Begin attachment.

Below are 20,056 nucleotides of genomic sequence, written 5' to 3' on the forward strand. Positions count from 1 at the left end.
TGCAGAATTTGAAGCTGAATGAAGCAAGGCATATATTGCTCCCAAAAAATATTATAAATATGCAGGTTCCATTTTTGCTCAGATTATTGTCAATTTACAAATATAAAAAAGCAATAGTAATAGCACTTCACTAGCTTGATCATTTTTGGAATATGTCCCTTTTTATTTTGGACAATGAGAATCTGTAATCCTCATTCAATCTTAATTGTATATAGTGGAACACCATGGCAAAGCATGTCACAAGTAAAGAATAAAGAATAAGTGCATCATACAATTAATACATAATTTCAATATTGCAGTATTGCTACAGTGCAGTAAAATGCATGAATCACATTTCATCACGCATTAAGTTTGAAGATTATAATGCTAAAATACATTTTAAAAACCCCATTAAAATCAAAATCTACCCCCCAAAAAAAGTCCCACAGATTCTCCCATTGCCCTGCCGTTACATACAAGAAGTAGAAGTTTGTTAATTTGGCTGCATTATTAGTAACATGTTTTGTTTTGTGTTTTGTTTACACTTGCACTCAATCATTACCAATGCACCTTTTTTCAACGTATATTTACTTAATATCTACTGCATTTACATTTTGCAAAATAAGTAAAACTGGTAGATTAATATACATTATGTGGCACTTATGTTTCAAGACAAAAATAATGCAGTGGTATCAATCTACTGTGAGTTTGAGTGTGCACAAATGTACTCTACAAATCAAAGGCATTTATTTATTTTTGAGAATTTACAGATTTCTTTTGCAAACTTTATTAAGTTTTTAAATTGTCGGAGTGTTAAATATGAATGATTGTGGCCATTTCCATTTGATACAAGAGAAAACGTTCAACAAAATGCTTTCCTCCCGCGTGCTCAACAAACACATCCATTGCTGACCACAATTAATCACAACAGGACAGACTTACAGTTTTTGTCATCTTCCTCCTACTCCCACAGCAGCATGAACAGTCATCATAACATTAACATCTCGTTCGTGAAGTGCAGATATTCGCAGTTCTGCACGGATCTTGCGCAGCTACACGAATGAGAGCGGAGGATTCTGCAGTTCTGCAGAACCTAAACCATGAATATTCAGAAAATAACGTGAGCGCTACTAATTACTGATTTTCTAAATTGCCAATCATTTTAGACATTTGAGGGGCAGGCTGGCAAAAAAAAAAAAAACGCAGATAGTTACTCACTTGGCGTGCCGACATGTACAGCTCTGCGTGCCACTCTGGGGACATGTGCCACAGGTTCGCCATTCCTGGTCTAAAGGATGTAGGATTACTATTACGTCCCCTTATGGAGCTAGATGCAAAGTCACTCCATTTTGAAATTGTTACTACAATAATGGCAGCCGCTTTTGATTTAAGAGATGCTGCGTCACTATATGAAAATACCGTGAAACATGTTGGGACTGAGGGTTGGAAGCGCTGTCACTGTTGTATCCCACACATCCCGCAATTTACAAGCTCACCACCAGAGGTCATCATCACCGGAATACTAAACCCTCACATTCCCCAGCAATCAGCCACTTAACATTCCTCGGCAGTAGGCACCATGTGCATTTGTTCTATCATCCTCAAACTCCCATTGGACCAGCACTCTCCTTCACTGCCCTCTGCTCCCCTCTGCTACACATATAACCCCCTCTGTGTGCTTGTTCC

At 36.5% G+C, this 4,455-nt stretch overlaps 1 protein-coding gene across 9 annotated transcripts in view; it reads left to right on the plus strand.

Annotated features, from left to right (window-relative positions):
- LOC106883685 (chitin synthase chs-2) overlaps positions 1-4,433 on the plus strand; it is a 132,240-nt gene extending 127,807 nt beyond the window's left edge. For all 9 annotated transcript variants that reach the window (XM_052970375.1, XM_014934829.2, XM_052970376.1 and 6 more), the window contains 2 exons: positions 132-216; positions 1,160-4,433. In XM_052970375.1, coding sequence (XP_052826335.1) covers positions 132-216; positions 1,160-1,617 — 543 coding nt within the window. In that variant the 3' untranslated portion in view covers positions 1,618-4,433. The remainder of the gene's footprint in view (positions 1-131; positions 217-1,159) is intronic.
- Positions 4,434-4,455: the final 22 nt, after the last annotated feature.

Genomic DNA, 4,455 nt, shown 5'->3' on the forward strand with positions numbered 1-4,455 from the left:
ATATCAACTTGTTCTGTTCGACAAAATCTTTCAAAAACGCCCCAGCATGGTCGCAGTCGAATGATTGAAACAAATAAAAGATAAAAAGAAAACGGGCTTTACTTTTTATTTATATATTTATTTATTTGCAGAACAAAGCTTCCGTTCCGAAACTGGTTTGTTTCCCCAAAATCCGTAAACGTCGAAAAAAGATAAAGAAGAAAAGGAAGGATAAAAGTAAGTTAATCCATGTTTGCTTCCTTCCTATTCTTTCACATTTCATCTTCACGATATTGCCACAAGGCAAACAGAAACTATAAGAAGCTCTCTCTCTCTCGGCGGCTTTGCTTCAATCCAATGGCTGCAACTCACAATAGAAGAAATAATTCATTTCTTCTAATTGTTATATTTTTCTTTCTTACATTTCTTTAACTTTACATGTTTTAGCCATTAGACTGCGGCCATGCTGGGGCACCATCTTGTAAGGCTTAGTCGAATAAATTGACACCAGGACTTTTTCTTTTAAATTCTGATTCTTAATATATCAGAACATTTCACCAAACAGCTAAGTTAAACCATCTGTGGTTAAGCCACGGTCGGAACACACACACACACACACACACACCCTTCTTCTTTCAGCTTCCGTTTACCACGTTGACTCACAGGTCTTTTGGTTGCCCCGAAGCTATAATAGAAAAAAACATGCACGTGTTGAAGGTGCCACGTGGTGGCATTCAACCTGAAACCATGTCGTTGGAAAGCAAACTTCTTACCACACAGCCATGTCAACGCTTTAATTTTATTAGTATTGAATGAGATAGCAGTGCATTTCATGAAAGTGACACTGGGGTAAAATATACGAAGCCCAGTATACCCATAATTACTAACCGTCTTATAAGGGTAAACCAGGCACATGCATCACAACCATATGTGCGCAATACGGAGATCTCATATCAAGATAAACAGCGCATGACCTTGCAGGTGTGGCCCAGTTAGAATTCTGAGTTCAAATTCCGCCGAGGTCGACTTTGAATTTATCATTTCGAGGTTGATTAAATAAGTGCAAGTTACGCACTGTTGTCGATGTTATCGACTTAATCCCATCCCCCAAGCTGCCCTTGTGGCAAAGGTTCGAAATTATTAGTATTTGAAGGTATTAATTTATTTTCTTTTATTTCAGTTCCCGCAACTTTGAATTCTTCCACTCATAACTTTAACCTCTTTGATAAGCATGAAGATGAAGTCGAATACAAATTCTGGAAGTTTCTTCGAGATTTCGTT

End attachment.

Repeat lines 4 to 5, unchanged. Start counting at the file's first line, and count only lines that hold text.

Annotated features, from left to right (window-relative positions):
- LOC106883685 (chitin synthase chs-2) overlaps positions 1-4,433 on the plus strand; it is a 132,240-nt gene extending 127,807 nt beyond the window's left edge. For all 9 annotated transcript variants that reach the window (XM_052970375.1, XM_014934829.2, XM_052970376.1 and 6 more), the window contains 2 exons: positions 132-216; positions 1,160-4,433. In XM_052970375.1, coding sequence (XP_052826335.1) covers positions 132-216; positions 1,160-1,617 — 543 coding nt within the window. In that variant the 3' untranslated portion in view covers positions 1,618-4,433. The remainder of the gene's footprint in view (positions 1-131; positions 217-1,159) is intronic.